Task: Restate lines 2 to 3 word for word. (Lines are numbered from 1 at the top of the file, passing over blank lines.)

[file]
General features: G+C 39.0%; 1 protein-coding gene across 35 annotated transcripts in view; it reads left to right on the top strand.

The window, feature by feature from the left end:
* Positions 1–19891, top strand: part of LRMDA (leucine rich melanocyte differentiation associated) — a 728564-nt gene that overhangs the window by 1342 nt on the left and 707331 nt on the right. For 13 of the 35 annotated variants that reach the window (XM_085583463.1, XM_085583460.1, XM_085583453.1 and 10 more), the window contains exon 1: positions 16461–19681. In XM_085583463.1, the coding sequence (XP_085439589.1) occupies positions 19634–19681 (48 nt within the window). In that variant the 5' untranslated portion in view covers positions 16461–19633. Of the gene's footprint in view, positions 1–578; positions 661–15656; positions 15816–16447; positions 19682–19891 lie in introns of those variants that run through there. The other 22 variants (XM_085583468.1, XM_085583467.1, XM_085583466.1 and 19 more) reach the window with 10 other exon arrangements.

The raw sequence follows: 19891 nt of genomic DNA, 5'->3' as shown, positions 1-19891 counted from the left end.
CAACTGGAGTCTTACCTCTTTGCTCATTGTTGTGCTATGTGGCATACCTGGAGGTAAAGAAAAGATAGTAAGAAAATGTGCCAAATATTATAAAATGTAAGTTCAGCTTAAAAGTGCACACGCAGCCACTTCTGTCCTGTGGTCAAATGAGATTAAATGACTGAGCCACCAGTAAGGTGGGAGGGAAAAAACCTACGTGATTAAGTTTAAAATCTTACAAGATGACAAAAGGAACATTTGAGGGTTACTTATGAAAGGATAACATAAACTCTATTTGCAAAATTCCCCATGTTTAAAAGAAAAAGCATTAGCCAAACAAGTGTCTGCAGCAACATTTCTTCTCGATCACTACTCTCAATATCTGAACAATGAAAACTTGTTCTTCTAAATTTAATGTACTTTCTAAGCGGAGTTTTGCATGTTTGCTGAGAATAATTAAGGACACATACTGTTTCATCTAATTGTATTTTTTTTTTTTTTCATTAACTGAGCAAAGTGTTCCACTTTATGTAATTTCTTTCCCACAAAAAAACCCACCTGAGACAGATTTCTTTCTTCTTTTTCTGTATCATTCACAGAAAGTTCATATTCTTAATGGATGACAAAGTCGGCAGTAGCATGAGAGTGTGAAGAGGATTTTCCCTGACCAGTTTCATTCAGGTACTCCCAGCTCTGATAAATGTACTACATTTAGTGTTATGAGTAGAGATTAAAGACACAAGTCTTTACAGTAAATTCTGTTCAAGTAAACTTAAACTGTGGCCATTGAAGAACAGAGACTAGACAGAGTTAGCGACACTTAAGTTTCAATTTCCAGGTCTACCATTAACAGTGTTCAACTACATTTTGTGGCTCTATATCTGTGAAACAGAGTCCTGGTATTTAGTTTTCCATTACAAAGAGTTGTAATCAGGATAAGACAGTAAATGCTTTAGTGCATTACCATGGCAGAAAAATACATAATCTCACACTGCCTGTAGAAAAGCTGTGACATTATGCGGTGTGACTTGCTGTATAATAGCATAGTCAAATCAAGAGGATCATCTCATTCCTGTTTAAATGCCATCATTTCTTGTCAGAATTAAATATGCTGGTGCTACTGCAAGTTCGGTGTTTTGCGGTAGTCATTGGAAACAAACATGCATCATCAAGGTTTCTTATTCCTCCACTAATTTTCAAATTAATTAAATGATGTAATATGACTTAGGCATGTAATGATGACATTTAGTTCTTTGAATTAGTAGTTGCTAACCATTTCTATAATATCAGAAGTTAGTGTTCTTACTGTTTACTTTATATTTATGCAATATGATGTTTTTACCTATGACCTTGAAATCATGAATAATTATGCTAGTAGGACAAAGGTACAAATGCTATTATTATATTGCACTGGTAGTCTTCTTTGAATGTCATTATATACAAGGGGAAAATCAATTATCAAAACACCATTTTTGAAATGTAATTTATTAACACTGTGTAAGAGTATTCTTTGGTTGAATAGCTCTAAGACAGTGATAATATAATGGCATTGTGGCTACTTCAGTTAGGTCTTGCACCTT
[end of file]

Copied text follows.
The window, feature by feature from the left end:
* Positions 1–19891, top strand: part of LRMDA (leucine rich melanocyte differentiation associated) — a 728564-nt gene that overhangs the window by 1342 nt on the left and 707331 nt on the right. For 13 of the 35 annotated variants that reach the window (XM_085583463.1, XM_085583460.1, XM_085583453.1 and 10 more), the window contains exon 1: positions 16461–19681. In XM_085583463.1, the coding sequence (XP_085439589.1) occupies positions 19634–19681 (48 nt within the window). In that variant the 5' untranslated portion in view covers positions 16461–19633. Of the gene's footprint in view, positions 1–578; positions 661–15656; positions 15816–16447; positions 19682–19891 lie in introns of those variants that run through there. The other 22 variants (XM_085583468.1, XM_085583467.1, XM_085583466.1 and 19 more) reach the window with 10 other exon arrangements.